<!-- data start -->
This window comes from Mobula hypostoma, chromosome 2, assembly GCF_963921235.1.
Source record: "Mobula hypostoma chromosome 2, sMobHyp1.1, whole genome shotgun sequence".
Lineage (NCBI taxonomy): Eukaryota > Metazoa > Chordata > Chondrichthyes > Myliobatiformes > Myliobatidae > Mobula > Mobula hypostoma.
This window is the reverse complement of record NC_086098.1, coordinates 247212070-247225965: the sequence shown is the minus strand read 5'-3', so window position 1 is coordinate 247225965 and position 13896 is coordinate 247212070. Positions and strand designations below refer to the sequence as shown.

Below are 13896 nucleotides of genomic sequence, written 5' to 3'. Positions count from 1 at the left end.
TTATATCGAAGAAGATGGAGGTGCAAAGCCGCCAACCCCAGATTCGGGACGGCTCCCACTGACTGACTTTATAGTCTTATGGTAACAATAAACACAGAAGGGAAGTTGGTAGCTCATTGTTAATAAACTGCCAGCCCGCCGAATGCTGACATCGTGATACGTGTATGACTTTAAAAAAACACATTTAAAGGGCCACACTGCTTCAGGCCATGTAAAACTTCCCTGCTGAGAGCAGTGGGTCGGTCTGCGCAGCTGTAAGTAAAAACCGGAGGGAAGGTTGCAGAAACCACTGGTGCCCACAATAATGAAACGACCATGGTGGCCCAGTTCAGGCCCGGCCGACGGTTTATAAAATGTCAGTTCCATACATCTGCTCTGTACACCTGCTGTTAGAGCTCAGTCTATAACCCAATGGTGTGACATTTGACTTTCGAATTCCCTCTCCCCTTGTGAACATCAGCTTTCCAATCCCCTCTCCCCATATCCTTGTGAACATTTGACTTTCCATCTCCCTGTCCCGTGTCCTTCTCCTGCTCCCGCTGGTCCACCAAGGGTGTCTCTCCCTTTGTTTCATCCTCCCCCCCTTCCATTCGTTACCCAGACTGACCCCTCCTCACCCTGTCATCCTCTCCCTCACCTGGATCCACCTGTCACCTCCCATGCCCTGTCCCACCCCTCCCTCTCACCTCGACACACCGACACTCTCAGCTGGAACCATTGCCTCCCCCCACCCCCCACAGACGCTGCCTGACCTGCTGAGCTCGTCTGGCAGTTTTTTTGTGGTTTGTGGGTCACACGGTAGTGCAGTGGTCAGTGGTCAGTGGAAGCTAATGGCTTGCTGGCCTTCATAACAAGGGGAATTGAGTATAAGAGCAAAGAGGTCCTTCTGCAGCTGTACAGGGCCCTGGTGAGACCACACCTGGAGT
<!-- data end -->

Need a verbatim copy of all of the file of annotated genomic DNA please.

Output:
This window comes from Mobula hypostoma, chromosome 2, assembly GCF_963921235.1.
Source record: "Mobula hypostoma chromosome 2, sMobHyp1.1, whole genome shotgun sequence".
Lineage (NCBI taxonomy): Eukaryota > Metazoa > Chordata > Chondrichthyes > Myliobatiformes > Myliobatidae > Mobula > Mobula hypostoma.
This window is the reverse complement of record NC_086098.1, coordinates 247212070-247225965: the sequence shown is the minus strand read 5'-3', so window position 1 is coordinate 247225965 and position 13896 is coordinate 247212070. Positions and strand designations below refer to the sequence as shown.

Below are 13896 nucleotides of genomic sequence, written 5' to 3'. Positions count from 1 at the left end.
TTATATCGAAGAAGATGGAGGTGCAAAGCCGCCAACCCCAGATTCGGGACGGCTCCCACTGACTGACTTTATAGTCTTATGGTAACAATAAACACAGAAGGGAAGTTGGTAGCTCATTGTTAATAAACTGCCAGCCCGCCGAATGCTGACATCGTGATACGTGTATGACTTTAAAAAAACACATTTAAAGGGCCACACTGCTTCAGGCCATGTAAAACTTCCCTGCTGAGAGCAGTGGGTCGGTCTGCGCAGCTGTAAGTAAAAACCGGAGGGAAGGTTGCAGAAACCACTGGTGCCCACAATAATGAAACGACCATGGTGGCCCAGTTCAGGCCCGGCCGACGGTTTATAAAATGTCAGTTCCATACATCTGCTCTGTACACCTGCTGTTAGAGCTCAGTCTATAACCCAATGGTGTGACATTTGACTTTCGAATTCCCTCTCCCCTTGTGAACATCAGCTTTCCAATCCCCTCTCCCCATATCCTTGTGAACATTTGACTTTCCATCTCCCTGTCCCGTGTCCTTCTCCTGCTCCCGCTGGTCCACCAAGGGTGTCTCTCCCTTTGTTTCATCCTCCCCCCCTTCCATTCGTTACCCAGACTGACCCCTCCTCACCCTGTCATCCTCTCCCTCACCTGGATCCACCTGTCACCTCCCATGCCCTGTCCCACCCCTCCCTCTCACCTCGACACACCGACACTCTCAGCTGGAACCATTGCCTCCCCCCACCCCCCACAGACGCTGCCTGACCTGCTGAGCTCGTCTGGCAGTTTTTTTGTGGTTTGTGGGTCACACGGTAGTGCAGTGGTCAGTGGTCAGTGGAAGCTAATGGCTTGCTGGCCTTCATAACAAGGGGAATTGAGTATAAGAGCAAAGAGGTCCTTCTGCAGCTGTACAGGGCCCTGGTGAGACCACACCTGGAGT